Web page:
October 17, 2001 |
The terminology surrounding olive oil is tortuous and will likely get worse before it gets better. Here are terms currently used by the International Olive Oil Council and the California Olive Oil Council, along with terms likely to be required by the European Union. * Olive Oil: If a label says nothing but this, it indicates oil that has been refined or "rectified" so it has no taste, no discernible defects, good shelf life and no more than 0.5% oleic acid.
July 15, 2010 |
More than two-thirds of common brands of extra-virgin olive oil found in California grocery stores aren't what they claim to be, according to a report by researchers at UC Davis. The findings, which come as the federal government rolls out new standards aimed at cleaning up what has long been a slippery business, highlight mounting concerns over labeling accuracy for olive oil in the U.S. "This is only a beginning, but it's a clear warning," said Dan Flynn, executive director of UC Davis' Olive Center.
September 25, 2002 |
In the last two decades, dozens of boutique olive oil producers opened in Northern California, and their oils became a much-appreciated staple at the area's farmers markets. By contrast, market-goers in the Southland have largely missed out--at least until last month, when Willow Creek Olive Ranch started selling its deliciously spicy extra-virgin oil. Mata Iaia, daughter of the owner, sells three blends of oil at the Palos Verdes and Torrance markets.
December 4, 2005 |
SQUISHED together like grapes in a harvesting crate, the weekend wine-tasters are crawling along clogged California 29 through the Napa Valley. The olive trees lining the road whisper of the Other Napa, but the Chardonnay sippers don't know to listen. It's olive pressing season, time to taste a different type of vintage -- the extra virgin kind. Across California, frantoios (that's Italian and insider lingo for an olive press) are coaxing liquid gold out of midnight-colored fruit.
February 6, 2000 |
Glinting blue black in the pale afternoon sun, the olives of Mission San Jose hang plump and smooth against a wintry sky. "See how much? Look above you --amazing!" exclaims Sister Jane Rudolph, her dark eyes sparkling. "I love it!" For years, a labor shortage meant the fruit of these trees sprinkled across the neatly manicured lawns of the Dominican Sisters' convent fell to the ground neglected.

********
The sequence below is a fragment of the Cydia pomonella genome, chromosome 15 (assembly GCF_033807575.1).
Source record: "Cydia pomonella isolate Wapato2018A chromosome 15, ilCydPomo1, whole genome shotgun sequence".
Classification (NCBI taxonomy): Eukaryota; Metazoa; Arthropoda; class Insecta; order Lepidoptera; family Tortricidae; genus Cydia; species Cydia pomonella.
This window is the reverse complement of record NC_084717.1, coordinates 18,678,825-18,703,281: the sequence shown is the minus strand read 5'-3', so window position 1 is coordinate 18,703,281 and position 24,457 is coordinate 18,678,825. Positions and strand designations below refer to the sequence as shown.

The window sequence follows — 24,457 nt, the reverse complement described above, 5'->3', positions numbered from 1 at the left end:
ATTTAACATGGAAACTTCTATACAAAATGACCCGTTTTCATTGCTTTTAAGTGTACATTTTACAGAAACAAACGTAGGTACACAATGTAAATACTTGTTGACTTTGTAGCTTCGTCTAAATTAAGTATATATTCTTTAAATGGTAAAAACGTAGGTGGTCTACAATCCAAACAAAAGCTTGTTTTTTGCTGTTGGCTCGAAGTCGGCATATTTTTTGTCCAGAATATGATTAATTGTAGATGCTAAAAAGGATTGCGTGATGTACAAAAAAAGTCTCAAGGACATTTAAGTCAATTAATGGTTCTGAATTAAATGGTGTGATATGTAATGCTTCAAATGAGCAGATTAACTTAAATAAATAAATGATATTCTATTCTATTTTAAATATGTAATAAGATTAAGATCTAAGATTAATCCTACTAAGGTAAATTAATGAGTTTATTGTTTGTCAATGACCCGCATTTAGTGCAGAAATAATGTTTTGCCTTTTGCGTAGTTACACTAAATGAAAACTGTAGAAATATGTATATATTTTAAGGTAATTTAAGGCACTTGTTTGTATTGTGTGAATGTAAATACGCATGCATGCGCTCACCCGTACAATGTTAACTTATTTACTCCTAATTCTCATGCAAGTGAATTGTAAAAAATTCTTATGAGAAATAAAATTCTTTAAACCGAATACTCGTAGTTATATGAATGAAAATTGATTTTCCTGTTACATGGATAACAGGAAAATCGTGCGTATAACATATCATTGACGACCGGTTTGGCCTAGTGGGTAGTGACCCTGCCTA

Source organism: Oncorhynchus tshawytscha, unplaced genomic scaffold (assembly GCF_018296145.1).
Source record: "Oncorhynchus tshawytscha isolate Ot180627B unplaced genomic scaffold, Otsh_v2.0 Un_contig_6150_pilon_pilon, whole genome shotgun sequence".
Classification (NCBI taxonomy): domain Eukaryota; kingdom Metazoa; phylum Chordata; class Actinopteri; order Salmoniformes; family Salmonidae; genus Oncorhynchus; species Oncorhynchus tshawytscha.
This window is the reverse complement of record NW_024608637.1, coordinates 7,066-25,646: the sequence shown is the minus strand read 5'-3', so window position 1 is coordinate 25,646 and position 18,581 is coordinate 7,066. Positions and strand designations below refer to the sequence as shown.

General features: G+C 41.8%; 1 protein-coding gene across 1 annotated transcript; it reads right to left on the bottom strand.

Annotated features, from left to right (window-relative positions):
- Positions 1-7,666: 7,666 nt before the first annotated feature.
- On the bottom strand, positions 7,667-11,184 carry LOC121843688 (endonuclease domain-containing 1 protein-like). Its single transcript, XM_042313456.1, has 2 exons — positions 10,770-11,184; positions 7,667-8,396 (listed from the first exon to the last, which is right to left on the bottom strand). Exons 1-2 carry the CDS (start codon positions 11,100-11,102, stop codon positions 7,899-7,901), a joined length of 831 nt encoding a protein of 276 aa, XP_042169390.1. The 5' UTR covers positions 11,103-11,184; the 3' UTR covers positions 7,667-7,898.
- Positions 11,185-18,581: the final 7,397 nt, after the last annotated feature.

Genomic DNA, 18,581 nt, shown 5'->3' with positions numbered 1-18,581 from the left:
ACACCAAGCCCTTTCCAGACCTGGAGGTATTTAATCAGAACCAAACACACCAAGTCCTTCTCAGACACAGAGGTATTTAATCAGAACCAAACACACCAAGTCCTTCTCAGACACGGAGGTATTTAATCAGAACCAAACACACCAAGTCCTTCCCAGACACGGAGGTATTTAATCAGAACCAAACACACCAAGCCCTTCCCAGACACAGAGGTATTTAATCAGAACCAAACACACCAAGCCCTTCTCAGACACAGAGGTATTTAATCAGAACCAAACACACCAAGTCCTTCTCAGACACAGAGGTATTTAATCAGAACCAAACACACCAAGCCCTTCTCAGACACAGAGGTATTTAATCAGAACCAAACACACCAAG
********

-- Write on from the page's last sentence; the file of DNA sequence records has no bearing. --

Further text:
March 10, 1999 |
Known primarily in export circles for producing huge volumes of computer monitors, heavy trucks and vegetable crops, this booming border town will soon have another claim to fame: olive oil. Baja California's cheap land, low wages, suitable growing conditions and proximity to the U.S. market have lured Italian and Spanish agribusinesses that have committed to plant up to 17,000 acres of olive orchards on farmland in and around this state capital, Mexican officials say.
CALIFORNIA | LOCAL
December 1, 2002 |
Perhaps only a veteran oil man like Ron Asquith could have seen the potential in the aging Ojai Valley olive orchard, where century-old trees stood like weary soldiers posted across the rugged hillsides. Close to retirement after nearly 20 years with Occidental Petroleum, Asquith decided five years ago to hunt for oil of a different kind. He revived what had once been a productive orchard near the birthplace of the nation's commercial olive oil industry.
HOME & GARDEN
June 5, 2003 |
The olive tree occupies such a heroic place in history that it feels trivial, even sacrilegious, to describe it as an ornamental plant. But the slender gray-green leaves could scarcely be lovelier. No plant harvests sunlight so elegantly as the olive tree or has quite its magic with moonlight. To the beauty, add stamina and flexibility. After 6,000 years in domestication (give or take a millennium), the olive tree is the most versatile plant available to L.A. landscapers.
CALIFORNIA | LOCAL
April 28, 2007 |
Take 130 trees dropping olives on campus walkways. Add in students seeking prankish respite from their studies. Mix in a French-born university president with a taste for Mediterranean cuisine. That's the formula for making olive oil at Caltech. The institution better known for rocket science is launching its own brand of the golden kitchen condiment, produced from the trees on its Pasadena campus. A minor flood -- upward of 300 gallons -- is expected this fall.
October 13, 2004 |
When food writers first exhorted us to drizzle olive oil hither and yon in the 1980s, the problem wasn't just that drizzle is a silly word, but that the oil wasn't right. The bland, golden olive oils then dominating the market were fine for frying, perfectly good for hummus, but there was very little around that was anywhere near good enough to garnish a newly grilled fish. Twenty years later, we are only now seeing that sort of quality.